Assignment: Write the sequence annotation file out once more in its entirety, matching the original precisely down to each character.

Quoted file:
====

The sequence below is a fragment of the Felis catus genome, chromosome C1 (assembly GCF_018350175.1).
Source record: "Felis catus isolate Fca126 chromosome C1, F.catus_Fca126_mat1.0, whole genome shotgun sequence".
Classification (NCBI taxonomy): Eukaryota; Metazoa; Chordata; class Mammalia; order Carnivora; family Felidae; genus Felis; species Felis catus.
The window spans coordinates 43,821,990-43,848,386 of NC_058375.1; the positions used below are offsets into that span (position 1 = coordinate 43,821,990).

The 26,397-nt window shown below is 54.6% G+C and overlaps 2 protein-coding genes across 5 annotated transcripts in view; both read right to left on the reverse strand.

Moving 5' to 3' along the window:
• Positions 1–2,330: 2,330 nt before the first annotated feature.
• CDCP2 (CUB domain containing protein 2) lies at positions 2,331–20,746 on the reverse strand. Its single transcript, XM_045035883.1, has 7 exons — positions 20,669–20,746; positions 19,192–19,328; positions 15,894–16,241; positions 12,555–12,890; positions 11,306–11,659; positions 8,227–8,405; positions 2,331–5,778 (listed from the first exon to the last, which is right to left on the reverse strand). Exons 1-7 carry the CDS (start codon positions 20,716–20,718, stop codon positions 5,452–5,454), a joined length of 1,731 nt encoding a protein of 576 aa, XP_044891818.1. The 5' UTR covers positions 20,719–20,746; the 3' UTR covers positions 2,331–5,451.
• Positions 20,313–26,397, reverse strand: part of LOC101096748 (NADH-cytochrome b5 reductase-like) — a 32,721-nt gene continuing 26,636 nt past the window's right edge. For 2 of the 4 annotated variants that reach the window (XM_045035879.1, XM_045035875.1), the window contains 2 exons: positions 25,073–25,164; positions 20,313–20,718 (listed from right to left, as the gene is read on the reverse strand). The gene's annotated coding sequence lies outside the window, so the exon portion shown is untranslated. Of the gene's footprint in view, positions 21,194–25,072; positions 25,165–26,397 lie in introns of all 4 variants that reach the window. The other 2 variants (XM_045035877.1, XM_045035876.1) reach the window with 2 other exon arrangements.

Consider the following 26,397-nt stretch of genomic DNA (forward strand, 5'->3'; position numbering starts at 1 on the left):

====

The sequence below is a fragment of the Felis catus genome, chromosome C1 (assembly GCF_018350175.1).
Source record: "Felis catus isolate Fca126 chromosome C1, F.catus_Fca126_mat1.0, whole genome shotgun sequence".
Classification (NCBI taxonomy): Eukaryota; Metazoa; Chordata; class Mammalia; order Carnivora; family Felidae; genus Felis; species Felis catus.
The window spans coordinates 43,821,990-43,848,386 of NC_058375.1; the positions used below are offsets into that span (position 1 = coordinate 43,821,990).

The 26,397-nt window shown below is 54.6% G+C and overlaps 2 protein-coding genes across 5 annotated transcripts in view; both read right to left on the reverse strand.

Moving 5' to 3' along the window:
• Positions 1–2,330: 2,330 nt before the first annotated feature.
• CDCP2 (CUB domain containing protein 2) lies at positions 2,331–20,746 on the reverse strand. Its single transcript, XM_045035883.1, has 7 exons — positions 20,669–20,746; positions 19,192–19,328; positions 15,894–16,241; positions 12,555–12,890; positions 11,306–11,659; positions 8,227–8,405; positions 2,331–5,778 (listed from the first exon to the last, which is right to left on the reverse strand). Exons 1-7 carry the CDS (start codon positions 20,716–20,718, stop codon positions 5,452–5,454), a joined length of 1,731 nt encoding a protein of 576 aa, XP_044891818.1. The 5' UTR covers positions 20,719–20,746; the 3' UTR covers positions 2,331–5,451.
• Positions 20,313–26,397, reverse strand: part of LOC101096748 (NADH-cytochrome b5 reductase-like) — a 32,721-nt gene continuing 26,636 nt past the window's right edge. For 2 of the 4 annotated variants that reach the window (XM_045035879.1, XM_045035875.1), the window contains 2 exons: positions 25,073–25,164; positions 20,313–20,718 (listed from right to left, as the gene is read on the reverse strand). The gene's annotated coding sequence lies outside the window, so the exon portion shown is untranslated. Of the gene's footprint in view, positions 21,194–25,072; positions 25,165–26,397 lie in introns of all 4 variants that reach the window. The other 2 variants (XM_045035877.1, XM_045035876.1) reach the window with 2 other exon arrangements.

Consider the following 26,397-nt stretch of genomic DNA (forward strand, 5'->3'; position numbering starts at 1 on the left):